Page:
Heart attack victim thanks CPR stranger

January 8, 2009 12:00:00 AM PST
May 20 was pretty much like any other day on Market Street. Strangers, minding their own business, following routines.

"It's always been the same; I run up the stairs and I go to work."

Though Phillip Cassou did not know it, his life was about to change. Before reaching his office, he passed out, cold on the bricks, from a heart attack.

"I was gone and I don't know where I went, but I was gone for 20 minutes," Cassou said.

And he might have been gone, forever, if not for one man, Phil Bossiere, who had been in his car, dropping his girlfriend off for work.

Boissiere saw the dying man, left his car in the street, and applied CPR.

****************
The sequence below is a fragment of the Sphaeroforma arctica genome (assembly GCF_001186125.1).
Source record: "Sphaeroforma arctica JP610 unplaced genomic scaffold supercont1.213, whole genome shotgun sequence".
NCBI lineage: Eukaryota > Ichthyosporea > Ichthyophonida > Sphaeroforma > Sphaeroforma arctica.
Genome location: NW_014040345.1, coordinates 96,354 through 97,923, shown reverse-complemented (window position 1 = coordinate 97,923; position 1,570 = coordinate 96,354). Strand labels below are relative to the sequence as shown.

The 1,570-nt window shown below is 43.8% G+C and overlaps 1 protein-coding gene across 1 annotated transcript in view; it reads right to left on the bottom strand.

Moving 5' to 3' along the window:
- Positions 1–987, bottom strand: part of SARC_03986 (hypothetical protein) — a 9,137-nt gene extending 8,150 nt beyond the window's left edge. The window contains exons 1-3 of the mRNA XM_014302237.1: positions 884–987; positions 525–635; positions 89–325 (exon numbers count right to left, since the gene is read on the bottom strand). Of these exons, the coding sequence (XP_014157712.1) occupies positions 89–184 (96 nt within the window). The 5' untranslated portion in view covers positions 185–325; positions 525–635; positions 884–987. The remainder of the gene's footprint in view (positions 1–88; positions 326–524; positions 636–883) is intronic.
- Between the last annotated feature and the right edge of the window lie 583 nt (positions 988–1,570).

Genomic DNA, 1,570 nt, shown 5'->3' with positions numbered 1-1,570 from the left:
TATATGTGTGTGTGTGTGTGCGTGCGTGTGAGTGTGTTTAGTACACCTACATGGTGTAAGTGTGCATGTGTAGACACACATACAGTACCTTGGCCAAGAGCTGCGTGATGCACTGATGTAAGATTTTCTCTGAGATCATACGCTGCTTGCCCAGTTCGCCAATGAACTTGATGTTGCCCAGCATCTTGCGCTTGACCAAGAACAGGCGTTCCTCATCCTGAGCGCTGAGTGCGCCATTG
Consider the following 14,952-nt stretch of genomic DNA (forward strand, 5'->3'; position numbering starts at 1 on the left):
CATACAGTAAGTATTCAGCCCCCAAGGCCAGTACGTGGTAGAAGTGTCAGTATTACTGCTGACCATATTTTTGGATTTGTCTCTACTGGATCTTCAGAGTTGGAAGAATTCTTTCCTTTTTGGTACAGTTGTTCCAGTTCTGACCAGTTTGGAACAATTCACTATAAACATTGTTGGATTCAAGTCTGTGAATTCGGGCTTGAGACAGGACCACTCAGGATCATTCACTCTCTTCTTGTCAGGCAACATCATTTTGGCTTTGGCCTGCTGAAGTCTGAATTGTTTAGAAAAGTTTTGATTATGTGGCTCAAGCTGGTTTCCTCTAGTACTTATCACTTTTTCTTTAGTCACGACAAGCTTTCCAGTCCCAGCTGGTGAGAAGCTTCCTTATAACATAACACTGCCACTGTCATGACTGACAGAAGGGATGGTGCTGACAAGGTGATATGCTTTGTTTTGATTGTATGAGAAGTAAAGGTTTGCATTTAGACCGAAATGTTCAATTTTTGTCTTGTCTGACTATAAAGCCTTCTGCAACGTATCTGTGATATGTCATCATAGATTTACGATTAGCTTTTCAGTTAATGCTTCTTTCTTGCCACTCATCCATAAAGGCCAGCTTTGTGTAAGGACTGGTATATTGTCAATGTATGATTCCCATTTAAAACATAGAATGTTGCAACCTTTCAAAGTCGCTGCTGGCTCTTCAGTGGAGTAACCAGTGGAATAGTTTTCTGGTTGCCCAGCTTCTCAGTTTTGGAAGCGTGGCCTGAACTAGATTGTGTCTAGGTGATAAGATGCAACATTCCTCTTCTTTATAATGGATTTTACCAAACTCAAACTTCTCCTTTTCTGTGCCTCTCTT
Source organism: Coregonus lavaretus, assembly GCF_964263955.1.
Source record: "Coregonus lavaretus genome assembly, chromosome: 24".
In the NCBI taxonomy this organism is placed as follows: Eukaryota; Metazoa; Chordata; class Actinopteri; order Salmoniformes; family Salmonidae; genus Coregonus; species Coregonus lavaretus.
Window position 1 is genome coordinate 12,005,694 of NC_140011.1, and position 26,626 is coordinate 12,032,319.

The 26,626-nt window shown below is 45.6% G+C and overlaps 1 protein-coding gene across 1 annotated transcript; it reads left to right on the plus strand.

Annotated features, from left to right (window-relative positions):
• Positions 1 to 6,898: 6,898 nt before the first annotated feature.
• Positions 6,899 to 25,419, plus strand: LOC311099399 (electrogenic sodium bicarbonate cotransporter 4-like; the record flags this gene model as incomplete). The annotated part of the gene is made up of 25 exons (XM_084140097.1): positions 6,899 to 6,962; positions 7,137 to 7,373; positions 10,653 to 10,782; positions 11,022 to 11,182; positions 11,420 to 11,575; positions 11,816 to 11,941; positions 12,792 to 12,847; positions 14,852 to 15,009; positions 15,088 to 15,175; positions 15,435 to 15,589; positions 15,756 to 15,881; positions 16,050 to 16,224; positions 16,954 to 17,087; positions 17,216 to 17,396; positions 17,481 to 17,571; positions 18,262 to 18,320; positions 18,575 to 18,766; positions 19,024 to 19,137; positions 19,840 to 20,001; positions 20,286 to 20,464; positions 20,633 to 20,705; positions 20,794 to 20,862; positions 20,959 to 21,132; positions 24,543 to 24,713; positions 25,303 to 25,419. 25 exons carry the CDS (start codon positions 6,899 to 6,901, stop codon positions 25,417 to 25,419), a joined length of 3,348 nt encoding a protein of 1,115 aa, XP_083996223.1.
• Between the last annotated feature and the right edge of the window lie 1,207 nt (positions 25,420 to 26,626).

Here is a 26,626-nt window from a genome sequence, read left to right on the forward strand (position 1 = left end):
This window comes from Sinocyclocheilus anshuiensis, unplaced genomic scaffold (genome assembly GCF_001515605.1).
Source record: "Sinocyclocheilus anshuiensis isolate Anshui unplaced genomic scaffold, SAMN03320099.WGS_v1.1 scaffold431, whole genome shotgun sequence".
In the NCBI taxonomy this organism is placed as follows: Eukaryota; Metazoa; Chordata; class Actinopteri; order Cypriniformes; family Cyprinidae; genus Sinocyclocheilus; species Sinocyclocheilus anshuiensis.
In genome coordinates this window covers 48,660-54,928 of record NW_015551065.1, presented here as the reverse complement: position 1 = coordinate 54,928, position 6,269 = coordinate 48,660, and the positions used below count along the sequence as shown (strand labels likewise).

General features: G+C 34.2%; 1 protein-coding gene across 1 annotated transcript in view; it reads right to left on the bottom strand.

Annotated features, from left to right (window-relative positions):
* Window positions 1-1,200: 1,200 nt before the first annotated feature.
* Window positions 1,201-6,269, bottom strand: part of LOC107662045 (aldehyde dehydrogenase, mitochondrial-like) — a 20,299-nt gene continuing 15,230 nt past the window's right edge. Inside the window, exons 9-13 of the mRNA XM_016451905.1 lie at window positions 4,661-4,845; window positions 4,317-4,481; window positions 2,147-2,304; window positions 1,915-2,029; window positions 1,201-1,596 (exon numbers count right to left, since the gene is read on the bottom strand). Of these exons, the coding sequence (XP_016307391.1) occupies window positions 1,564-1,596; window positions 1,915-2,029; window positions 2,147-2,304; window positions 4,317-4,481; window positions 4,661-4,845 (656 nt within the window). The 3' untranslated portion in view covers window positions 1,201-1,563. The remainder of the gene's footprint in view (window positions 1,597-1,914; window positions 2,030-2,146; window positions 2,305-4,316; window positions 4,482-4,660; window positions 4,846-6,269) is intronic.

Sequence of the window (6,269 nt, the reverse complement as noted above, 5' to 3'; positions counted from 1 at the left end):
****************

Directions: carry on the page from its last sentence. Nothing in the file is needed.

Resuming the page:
"He's just a stranger, but he's a person, he's a human; he needed help; you do what you need to do, hopefully someone would do it for me," Boissiere said.

Based on records, Boissiere's CPR kept alive a man with no heart rate, no respiration and no response, until the fire department took over.

"And then everybody was gone, Cassou was gone, just me, in my car in the street, just trying to think about what happened."

Eight months later, at the corner of Fremont and Market streets, there is no sign of the incident. But much has happened in the time since; Boissiere is now engaged to that girlfriend, Cassou is back on the job.

But there was one bit of unfinished business, the two had never met.

Thursday night, at a meeting of the San Francisco Fire Commission, there was a commendation ceremony. Cassou thanked everyone who helped and presented Station 13 with a piece of breathing equipment to help others like him.

At the meeting, Cassou and Boissiere were finally able to meet. One man remembers every detail from that day, the other remembers nothing.

But one lives because the other took action.


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